Background: During childhood, many conditions may impact coordination. Examples are physiological age-related development and pathological conditions, such as early onset ataxia and developmental coordination disorder. These conditions are generally diagnosed by clinical specialists. However, in absence of a gold phenotypic standard, objective reproducibility among specialists appears limited.
Methods: We investigated whether quantitative analysis of an upper limb coordination task (the finger-to-nose test) could discriminate between physiological and pathological conditions impacting coordination. We used inertial measurement units to estimate movement trajectories of the participants while they executed the finger to-nose test. We employed random forests to classify each participant in one category.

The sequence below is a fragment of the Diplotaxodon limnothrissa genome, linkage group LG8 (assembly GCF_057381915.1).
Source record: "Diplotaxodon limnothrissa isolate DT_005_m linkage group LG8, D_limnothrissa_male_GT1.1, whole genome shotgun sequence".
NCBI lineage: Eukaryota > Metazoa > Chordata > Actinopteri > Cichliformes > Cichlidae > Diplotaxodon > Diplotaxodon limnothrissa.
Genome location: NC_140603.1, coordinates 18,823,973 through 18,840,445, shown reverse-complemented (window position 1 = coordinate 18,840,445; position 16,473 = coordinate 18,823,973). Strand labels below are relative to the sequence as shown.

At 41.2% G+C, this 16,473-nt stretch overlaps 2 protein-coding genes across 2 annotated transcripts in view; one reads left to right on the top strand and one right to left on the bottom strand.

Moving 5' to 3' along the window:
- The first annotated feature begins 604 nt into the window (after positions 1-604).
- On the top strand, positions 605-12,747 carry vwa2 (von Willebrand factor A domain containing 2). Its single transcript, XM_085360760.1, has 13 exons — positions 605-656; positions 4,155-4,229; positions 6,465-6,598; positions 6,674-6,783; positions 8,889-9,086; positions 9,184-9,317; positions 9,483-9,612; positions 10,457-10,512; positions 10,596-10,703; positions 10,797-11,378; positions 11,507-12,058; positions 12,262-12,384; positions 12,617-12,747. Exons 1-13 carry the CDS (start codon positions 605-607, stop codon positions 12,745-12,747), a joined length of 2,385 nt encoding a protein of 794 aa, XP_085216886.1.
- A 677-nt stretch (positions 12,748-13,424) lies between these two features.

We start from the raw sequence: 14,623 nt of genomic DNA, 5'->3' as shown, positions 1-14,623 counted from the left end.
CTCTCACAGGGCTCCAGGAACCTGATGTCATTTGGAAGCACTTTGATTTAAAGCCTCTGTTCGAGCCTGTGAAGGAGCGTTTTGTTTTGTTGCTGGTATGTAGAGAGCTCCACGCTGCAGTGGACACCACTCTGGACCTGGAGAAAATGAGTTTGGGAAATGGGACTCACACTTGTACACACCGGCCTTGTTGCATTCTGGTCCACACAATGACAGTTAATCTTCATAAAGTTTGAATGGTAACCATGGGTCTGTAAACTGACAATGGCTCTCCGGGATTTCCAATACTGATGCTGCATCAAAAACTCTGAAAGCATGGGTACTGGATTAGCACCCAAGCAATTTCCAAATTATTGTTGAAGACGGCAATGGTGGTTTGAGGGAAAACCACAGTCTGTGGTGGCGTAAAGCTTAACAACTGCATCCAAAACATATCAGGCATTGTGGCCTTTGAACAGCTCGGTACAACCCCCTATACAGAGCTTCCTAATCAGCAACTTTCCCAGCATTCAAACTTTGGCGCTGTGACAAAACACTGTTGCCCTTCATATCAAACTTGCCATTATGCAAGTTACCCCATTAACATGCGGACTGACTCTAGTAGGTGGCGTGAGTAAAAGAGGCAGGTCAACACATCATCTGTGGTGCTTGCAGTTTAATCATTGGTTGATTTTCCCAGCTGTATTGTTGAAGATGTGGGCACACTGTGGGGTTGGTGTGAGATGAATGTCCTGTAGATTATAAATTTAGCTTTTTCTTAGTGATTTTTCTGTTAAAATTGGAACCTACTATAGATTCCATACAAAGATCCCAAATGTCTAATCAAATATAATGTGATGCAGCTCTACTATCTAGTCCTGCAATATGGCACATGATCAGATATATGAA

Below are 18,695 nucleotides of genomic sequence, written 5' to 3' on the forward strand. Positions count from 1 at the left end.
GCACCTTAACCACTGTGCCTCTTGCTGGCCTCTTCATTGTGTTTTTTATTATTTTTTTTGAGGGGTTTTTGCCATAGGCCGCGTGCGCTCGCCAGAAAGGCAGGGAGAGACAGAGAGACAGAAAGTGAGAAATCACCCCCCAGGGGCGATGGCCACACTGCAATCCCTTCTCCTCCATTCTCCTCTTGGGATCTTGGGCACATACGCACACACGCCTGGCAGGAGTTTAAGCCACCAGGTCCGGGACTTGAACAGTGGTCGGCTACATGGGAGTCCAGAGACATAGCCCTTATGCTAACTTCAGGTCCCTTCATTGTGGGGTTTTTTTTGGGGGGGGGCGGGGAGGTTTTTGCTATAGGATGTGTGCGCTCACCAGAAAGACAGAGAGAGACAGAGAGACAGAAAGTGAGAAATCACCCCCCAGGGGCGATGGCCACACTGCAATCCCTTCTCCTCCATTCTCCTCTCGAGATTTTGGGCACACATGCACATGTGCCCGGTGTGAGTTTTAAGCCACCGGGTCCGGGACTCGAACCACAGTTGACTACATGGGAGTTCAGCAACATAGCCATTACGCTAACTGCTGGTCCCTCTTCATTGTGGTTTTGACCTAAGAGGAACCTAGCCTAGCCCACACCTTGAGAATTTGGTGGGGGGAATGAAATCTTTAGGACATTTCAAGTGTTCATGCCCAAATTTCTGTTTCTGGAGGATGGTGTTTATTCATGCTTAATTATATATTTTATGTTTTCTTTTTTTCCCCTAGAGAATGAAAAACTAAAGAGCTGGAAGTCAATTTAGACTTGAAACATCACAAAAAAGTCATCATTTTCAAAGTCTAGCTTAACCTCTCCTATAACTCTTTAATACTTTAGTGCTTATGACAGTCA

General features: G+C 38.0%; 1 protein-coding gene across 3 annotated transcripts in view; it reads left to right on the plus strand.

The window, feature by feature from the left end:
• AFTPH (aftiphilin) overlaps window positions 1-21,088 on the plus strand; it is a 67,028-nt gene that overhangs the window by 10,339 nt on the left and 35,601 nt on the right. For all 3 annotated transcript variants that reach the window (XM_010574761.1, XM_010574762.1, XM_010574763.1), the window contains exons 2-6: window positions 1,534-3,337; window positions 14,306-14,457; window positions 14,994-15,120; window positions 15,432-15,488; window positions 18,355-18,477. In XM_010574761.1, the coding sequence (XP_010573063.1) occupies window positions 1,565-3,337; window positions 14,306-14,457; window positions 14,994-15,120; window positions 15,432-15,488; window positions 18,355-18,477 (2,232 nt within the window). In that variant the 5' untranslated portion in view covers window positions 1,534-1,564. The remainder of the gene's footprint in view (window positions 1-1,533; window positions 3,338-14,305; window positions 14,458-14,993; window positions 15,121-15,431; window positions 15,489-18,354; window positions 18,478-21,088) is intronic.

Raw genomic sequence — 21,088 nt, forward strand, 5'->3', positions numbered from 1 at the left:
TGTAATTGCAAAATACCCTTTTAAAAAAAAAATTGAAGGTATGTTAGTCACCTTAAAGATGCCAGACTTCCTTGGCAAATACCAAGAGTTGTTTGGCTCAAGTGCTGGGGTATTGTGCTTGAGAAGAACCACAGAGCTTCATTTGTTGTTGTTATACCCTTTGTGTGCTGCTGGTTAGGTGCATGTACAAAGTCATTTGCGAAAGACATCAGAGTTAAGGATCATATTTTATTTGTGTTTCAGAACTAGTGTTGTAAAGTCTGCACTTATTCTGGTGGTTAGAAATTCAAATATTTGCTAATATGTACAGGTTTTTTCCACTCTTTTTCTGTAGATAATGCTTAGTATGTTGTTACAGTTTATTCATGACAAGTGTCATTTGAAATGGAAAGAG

Findings: On average, 87.4% of controls, 74.4% of early onset ataxia and 24.8% of developmental coordination disorder patients were correctly classified. The relatively good classification of early onset ataxia patients and controls contrasts with the poor classification of developmental coordination disorder patients.
Interpretation: In absence of a gold phenotypic standard for developmental coordination disorder recognition, it remains elusive whether the finger-to-nose test in these patients represents a sufficiently accurate entity to reflect symptoms distinctive of this disorder. Based on the relatively good results in early onset ataxia patients and controls, we conclude that quantitative analysis of the finger-to-nose test can provide a reliable support tool during the assessment of phenotypic early onset ataxia.
- Developmental coordination disorder
- Inertial measurement units
- Random forests
- Feature importance